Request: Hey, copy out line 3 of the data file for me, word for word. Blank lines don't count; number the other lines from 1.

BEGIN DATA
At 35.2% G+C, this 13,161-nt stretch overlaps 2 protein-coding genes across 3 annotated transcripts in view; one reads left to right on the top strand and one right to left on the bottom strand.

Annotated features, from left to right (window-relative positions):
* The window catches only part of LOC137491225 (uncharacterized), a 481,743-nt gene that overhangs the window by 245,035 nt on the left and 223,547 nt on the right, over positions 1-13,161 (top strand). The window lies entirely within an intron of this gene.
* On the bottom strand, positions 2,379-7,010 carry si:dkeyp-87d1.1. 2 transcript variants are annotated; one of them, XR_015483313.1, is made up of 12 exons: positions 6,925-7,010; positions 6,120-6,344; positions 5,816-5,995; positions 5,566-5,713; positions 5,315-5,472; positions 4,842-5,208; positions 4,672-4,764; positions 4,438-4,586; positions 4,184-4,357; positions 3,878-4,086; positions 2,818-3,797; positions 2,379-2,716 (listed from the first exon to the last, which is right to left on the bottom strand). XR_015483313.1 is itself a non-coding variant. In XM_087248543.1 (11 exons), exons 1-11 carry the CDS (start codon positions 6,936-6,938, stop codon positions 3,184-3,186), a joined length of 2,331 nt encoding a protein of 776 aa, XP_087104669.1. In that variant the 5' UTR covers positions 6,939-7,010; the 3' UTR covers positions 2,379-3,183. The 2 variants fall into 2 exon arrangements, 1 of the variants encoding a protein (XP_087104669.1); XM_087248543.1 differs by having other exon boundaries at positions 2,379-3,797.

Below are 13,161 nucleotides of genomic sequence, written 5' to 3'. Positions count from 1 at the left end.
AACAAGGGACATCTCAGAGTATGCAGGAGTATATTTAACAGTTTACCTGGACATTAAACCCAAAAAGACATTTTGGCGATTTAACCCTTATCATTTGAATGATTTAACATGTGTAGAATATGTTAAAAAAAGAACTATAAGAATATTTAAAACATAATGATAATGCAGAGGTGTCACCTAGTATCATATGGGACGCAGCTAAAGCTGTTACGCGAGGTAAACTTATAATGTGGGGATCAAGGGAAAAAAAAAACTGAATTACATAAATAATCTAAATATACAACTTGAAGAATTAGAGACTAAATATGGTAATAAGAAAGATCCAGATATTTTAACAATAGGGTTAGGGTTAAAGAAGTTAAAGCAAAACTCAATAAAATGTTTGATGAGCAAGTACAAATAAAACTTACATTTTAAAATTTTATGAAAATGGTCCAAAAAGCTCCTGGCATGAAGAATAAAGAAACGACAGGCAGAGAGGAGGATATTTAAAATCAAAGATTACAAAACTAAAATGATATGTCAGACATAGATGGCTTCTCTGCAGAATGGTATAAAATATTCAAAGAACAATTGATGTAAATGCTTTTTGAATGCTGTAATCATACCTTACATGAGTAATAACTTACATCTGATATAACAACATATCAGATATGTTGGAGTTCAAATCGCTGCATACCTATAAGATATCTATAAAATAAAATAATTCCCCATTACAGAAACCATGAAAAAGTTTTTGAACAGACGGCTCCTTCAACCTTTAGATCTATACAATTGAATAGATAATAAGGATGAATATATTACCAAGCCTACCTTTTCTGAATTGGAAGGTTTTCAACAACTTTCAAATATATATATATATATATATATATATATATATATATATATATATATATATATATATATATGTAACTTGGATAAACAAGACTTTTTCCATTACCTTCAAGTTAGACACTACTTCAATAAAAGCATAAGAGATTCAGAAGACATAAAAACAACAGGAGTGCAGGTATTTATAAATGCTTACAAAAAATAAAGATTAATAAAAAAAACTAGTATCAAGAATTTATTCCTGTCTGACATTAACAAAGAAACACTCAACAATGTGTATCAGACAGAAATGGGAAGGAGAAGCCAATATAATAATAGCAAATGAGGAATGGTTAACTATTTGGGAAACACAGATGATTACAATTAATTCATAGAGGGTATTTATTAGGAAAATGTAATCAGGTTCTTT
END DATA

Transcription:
* The window catches only part of LOC137491225 (uncharacterized), a 481,743-nt gene that overhangs the window by 245,035 nt on the left and 223,547 nt on the right, over positions 1-13,161 (top strand). The window lies entirely within an intron of this gene.